Will the planned buyout of Cadbury have any lessons for Social Enterprise?

I know it’s a bid odd to be talking about a major PLC on the BSSEC blog but when you look back at the origins of Cadbury and its early development there are a great deal of similarities with modern day Social Enterprise: the community theme, the environment and the social aims for the workforce and families.

It could be argued that as Cadburys has got bigger and more commercial it has moved away from some of their original values, but maybe the recent decision to buy organic chocolate Green and Blacks and the swap to use Fair-trade ingredients for Dairy Milk showed a return to them?

However, the recent news that Kraft is to purchase Cadbury is maybe not such good news. As the price of the shares go up the temptation to sell (or sell-out) increases – ultimately only the share holders win. What happens next will probably be a cycle of decline as Kraft seeks to get an ever increasingly profitable return on the investment made.

Over the next few years we may well be seeing the end of any further fair-trade development and an end of the not so profitable ranges; break ups will be on the cards, as will redundancies and closures – all for the sake of more profit for Kraft (or whichever company eventually buys Cadburys). A move so far away from Cadburys beginnings and so far away from Social Enterprise.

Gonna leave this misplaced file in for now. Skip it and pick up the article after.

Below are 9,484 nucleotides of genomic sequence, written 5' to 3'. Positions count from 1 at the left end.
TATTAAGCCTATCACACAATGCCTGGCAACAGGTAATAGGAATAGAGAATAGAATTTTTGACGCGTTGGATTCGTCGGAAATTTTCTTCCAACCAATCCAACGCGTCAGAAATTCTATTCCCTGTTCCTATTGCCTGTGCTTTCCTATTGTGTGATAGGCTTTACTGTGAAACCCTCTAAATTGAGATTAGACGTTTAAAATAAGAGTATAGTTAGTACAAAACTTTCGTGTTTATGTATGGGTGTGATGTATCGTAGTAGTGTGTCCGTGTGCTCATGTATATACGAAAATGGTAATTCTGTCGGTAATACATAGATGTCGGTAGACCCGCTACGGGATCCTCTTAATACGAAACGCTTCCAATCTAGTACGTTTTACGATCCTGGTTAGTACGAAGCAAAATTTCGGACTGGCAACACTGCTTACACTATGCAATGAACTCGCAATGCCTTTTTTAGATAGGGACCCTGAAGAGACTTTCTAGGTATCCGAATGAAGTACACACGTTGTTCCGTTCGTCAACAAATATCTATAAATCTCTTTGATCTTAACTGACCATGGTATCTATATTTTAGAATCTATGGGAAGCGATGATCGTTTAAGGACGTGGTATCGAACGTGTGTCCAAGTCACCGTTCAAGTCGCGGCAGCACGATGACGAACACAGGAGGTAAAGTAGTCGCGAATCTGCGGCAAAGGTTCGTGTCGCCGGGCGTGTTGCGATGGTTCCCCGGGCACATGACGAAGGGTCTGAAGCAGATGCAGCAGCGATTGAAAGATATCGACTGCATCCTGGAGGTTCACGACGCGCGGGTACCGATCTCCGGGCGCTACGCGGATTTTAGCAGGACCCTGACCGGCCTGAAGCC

So what’s the lesson for Social Enterprise? Get your legal structure right? Don’t get too big? Maybe there’s nothing at all…it’s just a very sad day for Birmingham and the region. Of course, there’s always a silver lining as today may well be the time to start a Social Enterprise manufacturing and selling chocolate!

  1. Alun Severn Reply

    Mark,

    When you say —

    “Over the next few years we may well be seeing the end of any further fair-trade development and an end of the not so profitable ranges; break ups will be on the cards, as will redundancies and closures – all for the sake of more profit for Kraft (or whichever company eventually buys Cadburys).”

    — I’m sure this is true, but the picture isn’t always quite that simple. I think the major global brands and international corporates will continue with what has been an increasingly noticeable trend in recent years: buying anything that opens up profitable new markets to them. This may mean buying up ‘green’ brands, ethical brands, fairtrade brands… But equally, it will also means divesting themselves of those brands if they either cease to be profitable (i.e popular in the marketplace) or can raise a greater return by being sold on to another corporate that wants them more badly.

    For corporate businesses that’s the only strategy that makes any sense and I don’t think their current or future interest in either ethical brands or practises fundamentally changes this. They are there to create shareholder value and that means capturing new market share when appropriate, or releasing that market share when doing so commands a greater return…

  2. Mark Ellerby Reply

    Alan,

    Totally agree with everything you are saying.

    It’s somewhat sad though that the larger shareholders, driven by their own self interests, erode the original values that Cadburys was built on.

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